The Legend of the Copaman
It was a long time ago, in the fall of 1991, that the legendary Copaman first took to the stage. It was a cold, slightly cloudy Friday night atop a hill overlooking Prescott, Arizona, that a legend was born. On that fateful night, Mike Lewis went from being a mild-mannered college student to becoming one of America's most beloved entertainers - the Copaman!
A slow night of geriatrics devouring food at happy hour was the setting for an unusual form of entertainment that was quickly spreading across the country, but was slowly creeping into Prescott (pronounced "Press-kit", like a biscuit) - not lambada, but karaoke. Four college students entered the bar at the Sheraton resort and transformed the city forever.
Prescott is a community that has changed little from its days as the frontier capital of the Arizona territory. When you cross the hills into the valley, you are slowly stepping back into a time of lawlessness and cowboys - when Wyatt Earp and Doc Holliday kept justice and disco was unheard of.
On the night in question, a karaoke machine had been set up, yet no one dared to sing - until Mike began singing an ode to Led Zeppelin with "Rock and Roll." While he made a valiant attempt, Robert Plant's notes were just too high for Mike to hit. Although it was not the performance that would make him a star, it did net him a free Mai-Tai.
Next on the list was Huey Lewis and the News with their hit "Power of Love". Mike thought the common last name would give him the ability to sing the hit; however, this was not the song to launch his career. As a result of his attempt, though, he was provided with an additional Mai-Tai.
Finally, two hours, four beers, and two Mai-Tais after entering the bar, the karaoke DJ approached Mike and asked him to rejuvenate the crowd with yet another song. At that, Mike replied with his immortal reply:
"Charley, I don't care - pick a song, any song, and I will sing it."
The Early Performances
Charley entered "44-02" on the karaoke machine, and instantly, those immortal bongos began their rhythm. Mike stood for a second, cleared his throat, and began singing the greatest song in the history of the world - Copacabana.
Mike made his way through the first two verses when his first pitfall ushered in his trademark. In the middle of the song, the words on the display disappeared, and the song settled into a 90 second playing of a Caribbean beat. Not knowing what he should do, Mike decided he better do something - he jumped off the stage into the middle of the room and he danced!
He performed the now immortal Copadance. At the conclusion of the dance, Mike almost forgot to sing the remaining verse. He returned to the stage and belted out the last verse to the song and the Copaman was welcomed to the world with the thunderous applause from the Prescott community.
The following week, the Copaman was welcomed back to the bar with an instant selection of "44-02" on the karaoke machine. Without any alcohol, it seemed that the Copaman was doomed to failure. However, if he could pull this off, the Copaman could achieve legendary status.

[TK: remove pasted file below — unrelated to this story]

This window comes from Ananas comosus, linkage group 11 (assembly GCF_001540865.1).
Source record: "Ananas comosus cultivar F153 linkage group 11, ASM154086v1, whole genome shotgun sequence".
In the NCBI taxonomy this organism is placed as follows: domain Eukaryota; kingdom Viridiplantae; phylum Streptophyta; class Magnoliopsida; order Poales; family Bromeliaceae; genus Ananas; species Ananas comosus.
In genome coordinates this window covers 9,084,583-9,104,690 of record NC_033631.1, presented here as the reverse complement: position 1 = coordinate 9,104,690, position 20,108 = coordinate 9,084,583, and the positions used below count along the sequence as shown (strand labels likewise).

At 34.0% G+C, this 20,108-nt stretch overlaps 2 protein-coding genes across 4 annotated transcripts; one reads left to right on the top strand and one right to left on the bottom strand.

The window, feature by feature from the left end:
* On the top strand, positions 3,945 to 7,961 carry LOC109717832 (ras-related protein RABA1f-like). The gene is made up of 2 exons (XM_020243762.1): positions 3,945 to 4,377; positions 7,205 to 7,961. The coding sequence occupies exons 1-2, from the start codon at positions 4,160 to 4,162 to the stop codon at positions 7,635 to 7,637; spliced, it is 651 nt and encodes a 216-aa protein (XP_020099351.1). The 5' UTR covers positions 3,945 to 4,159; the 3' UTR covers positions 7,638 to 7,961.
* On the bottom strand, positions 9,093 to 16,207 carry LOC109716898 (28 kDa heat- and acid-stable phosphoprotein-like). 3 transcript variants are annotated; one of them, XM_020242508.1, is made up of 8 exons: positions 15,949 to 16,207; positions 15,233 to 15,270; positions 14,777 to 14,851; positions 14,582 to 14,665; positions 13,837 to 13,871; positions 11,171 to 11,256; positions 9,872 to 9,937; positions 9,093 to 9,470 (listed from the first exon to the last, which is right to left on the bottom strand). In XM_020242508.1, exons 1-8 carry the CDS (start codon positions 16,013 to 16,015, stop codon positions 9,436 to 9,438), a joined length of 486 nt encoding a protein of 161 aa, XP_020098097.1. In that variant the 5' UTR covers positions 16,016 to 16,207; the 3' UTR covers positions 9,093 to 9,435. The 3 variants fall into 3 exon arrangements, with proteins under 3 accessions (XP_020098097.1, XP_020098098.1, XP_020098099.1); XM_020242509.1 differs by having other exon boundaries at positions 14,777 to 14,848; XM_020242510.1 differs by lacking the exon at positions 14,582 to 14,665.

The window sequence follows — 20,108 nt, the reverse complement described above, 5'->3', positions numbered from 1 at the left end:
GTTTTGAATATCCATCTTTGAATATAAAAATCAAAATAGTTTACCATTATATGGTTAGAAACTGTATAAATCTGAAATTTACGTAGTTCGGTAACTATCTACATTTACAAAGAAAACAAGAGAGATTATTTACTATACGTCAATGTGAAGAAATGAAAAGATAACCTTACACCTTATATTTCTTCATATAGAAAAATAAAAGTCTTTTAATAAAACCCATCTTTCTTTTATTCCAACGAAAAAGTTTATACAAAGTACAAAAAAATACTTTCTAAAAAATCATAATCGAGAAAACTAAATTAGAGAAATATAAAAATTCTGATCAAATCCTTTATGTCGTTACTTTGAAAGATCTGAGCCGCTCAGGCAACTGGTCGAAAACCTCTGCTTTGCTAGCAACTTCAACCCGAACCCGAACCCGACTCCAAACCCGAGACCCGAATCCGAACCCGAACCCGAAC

The Copaman approached the stage. He did not know if he could capture the essence of the previous week's performance, but he decided he would try to duplicate it as best he could.
He sang the first two verses, when suddenly, the Copaman froze - was the crowd expecting him to replicate his dance? He didn't get much time to think about it when there were sudden cries from the audience: "Dance, Copaman, Dance!"
"Dance, Copaman, Dance." That is exactly what the Copaman did - he jumped from the stage and landed squarely in the center of the crowd. He danced like he had never danced before - the crowd was silent. It wasn't bad; it was so good, they had no reaction to this performance of sheer artistic genius. When Copaman returned to the stage, he was met by such applause as had never been heard before in the Sheraton bar - or since.
The Rise of the Copaman
Over the next few months, the Copaman had slowly turned into something of a celebrity in Prescott. Bar owners were sponsoring their own karaoke nights and wanted the Copaman to perform - with his entourage from his cult following. The Copaman was approached about singing for television commercials. For all of 1992, the Copaman never had to buy a beer. And neither did his fraternity brothers, who acted as roadies for the "Copaman - Round the Valley Tour '92."
The highlight of this tour was when the Copaman was asked to perform for the entire Gamma Iota Chapter of Theta Xi Fraternity at their mixer with the Pi Beta Phi Sorority. The Copaman sang with true emotion as he performed for the home crowd.
Over the next few months, the Copaman performed at Buzzard's, the Fire House, Penelope's, and continued to headline at the Sheraton. Before the end of 1992, though, the Copaman faced his first taste of the fall from the spotlight.
The Copaman had a meteoric rise to fame. Now, events conspired to topple him. The Sheraton had decided to convert its bar to a casino. The Fire House had gone out of business. Buzzard's had begun playing more country-western music and less karaoke. The Copaman was soon losing his most popular venues.